06 December 2010
By Rema Nagarajan
Over 40% of the $44 billion in remittances received by India in 2008 was contributed by the increasing number of unskilled and semi–skilled Indian workers employed in the Gulf states and Malaysia. It is just these unskilled and semi–skilled workers who are most exposed to the risk of contracting HIV.
This was revealed in the report HIV/AIDS and Mobility in South Asia of the United Nations Development Programme (UNDP), UNAIDS and the International Labour Organisation released on World AIDS Day on Wednesday.
While data is not available for all South Asian countries, what is available paints an alarming picture. About 67% of the identified HIV positive cases in Bangladesh are returned migrant workers and their spouses. In Nepal in 2007, 41% of reported cases of HIV were among migrant workers. More than 40% of the women who have tested positive both abroad and in Sri Lanka are, or have been, migrants. Out of more than 7.2 million people living with HIV/AIDS in Asia Pacific, 5 million are in South Asia.
Of the 849,000 low–skilled Indian workers who went abroad for work in 2008, over 96% went to the Gulf countries. Of all migrant workers, unskilled workers, particularly domestic workers, and workers who migrate through illegal channels are the most vulnerable to exploitation and in these countries there is little or no mechanism to protect these workers, stated the report Since migrant workers tend to buy sex when they are away from home, several million of them will be at risk of infection, said the report.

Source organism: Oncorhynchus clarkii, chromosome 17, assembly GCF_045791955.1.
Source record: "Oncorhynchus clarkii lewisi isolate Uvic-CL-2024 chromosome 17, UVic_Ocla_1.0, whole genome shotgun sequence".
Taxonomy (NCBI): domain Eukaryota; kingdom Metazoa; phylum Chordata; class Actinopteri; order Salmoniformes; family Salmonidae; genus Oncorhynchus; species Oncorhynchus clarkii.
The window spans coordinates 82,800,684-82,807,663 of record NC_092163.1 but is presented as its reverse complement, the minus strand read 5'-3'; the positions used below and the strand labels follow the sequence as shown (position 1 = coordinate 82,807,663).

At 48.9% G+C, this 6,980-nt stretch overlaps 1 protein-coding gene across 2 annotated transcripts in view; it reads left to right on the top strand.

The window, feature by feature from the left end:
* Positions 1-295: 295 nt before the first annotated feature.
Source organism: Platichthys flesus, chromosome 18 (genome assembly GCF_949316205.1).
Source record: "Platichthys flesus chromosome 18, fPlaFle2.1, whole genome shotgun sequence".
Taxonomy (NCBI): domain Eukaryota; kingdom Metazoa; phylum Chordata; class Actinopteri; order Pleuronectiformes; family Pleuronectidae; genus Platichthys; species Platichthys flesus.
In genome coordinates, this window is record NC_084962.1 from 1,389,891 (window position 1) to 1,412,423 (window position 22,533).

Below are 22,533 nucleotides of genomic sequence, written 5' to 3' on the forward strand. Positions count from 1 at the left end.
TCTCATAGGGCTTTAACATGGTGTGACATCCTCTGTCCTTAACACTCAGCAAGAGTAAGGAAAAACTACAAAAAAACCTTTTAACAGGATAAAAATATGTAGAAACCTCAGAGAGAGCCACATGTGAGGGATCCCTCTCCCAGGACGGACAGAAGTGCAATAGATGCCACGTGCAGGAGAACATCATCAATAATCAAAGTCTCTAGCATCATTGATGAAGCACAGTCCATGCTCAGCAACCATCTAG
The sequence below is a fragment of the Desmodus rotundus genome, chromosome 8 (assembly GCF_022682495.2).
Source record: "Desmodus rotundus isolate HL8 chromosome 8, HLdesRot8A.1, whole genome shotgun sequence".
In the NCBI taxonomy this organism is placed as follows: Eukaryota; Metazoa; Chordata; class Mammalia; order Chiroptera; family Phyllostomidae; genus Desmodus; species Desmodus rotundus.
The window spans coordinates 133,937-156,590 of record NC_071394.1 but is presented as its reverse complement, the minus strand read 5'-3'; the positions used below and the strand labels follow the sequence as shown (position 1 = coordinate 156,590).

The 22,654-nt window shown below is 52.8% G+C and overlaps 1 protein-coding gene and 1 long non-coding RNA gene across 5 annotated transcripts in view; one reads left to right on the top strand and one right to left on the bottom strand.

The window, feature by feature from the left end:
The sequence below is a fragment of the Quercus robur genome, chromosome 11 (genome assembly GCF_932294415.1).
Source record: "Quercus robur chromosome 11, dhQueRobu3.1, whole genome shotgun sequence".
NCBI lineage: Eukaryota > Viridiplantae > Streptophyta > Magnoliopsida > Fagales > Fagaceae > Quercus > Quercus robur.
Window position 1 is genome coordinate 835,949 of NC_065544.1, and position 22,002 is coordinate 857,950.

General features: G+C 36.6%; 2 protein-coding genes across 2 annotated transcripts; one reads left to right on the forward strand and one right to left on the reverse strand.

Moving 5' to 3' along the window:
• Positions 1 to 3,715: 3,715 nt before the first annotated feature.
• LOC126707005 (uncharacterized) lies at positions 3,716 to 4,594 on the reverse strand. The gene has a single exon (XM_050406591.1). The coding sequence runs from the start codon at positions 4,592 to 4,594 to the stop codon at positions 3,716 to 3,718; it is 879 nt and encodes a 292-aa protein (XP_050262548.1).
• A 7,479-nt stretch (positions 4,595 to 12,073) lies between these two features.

It pointed out that most South Asian countries did not have any process for reintegrating HIV–positive migrants who have been deported or have returned home on their own. HIV–infected returnees often preferred to hide their positive status for fear of exclusion and humiliation, said the report calling for stronger support systems to facilitate migrant reintegration.
While migration itself is not considered a vulnerability factor for HIV infections, the unsafe conditions under which people migrate exposes them to a greater risk of infection, said Caitlin Wiesen, UNDP Country Director in India. Protecting and promoting the right to health of migrants including access to HIV services is vital for safe mobility, urged the report.
Vulnerability to HIV is often an outcome of external factors, including language barriers, prejudice, discrimination, lack of access to health care facilities and support mechanisms.
Countries that send migrants out, as well as host countries, have important roles in protecting migrants rights and access to health services. However, to date, a general absence of support services and treatment for sexually transmitted infections, including HIV, throughout the migration cycle is evident in all countries of South Asia, stated the report.
In Bhutan, basic primary health care is provided free to everyone who accesses the health care system. Pre–departure training for migrants in Sri Lanka includes a two–hour session on HIV prevention and protection.
Such measures apart, the reports recommendations included measures to ensure safe mobility and migration under international labour standards and conventions, improved access to HIV services, welfare, security and safety as well as information, and protection from deportation on grounds of HIV positive status.